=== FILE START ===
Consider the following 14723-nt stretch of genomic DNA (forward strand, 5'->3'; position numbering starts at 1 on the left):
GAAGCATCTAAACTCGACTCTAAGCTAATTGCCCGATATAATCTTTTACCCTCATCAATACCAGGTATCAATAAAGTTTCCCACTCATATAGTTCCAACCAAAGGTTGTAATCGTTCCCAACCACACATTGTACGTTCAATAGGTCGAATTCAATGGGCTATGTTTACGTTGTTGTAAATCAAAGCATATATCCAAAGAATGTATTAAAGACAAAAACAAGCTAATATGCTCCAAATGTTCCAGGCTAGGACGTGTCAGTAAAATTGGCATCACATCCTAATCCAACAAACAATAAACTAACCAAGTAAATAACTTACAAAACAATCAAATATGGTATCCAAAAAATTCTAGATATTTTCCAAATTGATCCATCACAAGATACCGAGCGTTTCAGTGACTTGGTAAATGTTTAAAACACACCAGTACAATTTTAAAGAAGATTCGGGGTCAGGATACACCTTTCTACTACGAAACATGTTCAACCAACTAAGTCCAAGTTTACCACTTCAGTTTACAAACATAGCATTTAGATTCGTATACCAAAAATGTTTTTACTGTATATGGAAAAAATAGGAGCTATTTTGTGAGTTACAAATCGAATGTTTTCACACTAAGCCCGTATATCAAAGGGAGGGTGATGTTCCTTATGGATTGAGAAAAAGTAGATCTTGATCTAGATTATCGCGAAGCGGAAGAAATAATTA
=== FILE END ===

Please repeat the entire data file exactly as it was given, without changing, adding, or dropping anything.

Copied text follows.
Consider the following 14723-nt stretch of genomic DNA (forward strand, 5'->3'; position numbering starts at 1 on the left):
GAAGCATCTAAACTCGACTCTAAGCTAATTGCCCGATATAATCTTTTACCCTCATCAATACCAGGTATCAATAAAGTTTCCCACTCATATAGTTCCAACCAAAGGTTGTAATCGTTCCCAACCACACATTGTACGTTCAATAGGTCGAATTCAATGGGCTATGTTTACGTTGTTGTAAATCAAAGCATATATCCAAAGAATGTATTAAAGACAAAAACAAGCTAATATGCTCCAAATGTTCCAGGCTAGGACGTGTCAGTAAAATTGGCATCACATCCTAATCCAACAAACAATAAACTAACCAAGTAAATAACTTACAAAACAATCAAATATGGTATCCAAAAAATTCTAGATATTTTCCAAATTGATCCATCACAAGATACCGAGCGTTTCAGTGACTTGGTAAATGTTTAAAACACACCAGTACAATTTTAAAGAAGATTCGGGGTCAGGATACACCTTTCTACTACGAAACATGTTCAACCAACTAAGTCCAAGTTTACCACTTCAGTTTACAAACATAGCATTTAGATTCGTATACCAAAAATGTTTTTACTGTATATGGAAAAAATAGGAGCTATTTTGTGAGTTACAAATCGAATGTTTTCACACTAAGCCCGTATATCAAAGGGAGGGTGATGTTCCTTATGGATTGAGAAAAAGTAGATCTTGATCTAGATTATCGCGAAGCGGAAGAAATAATTA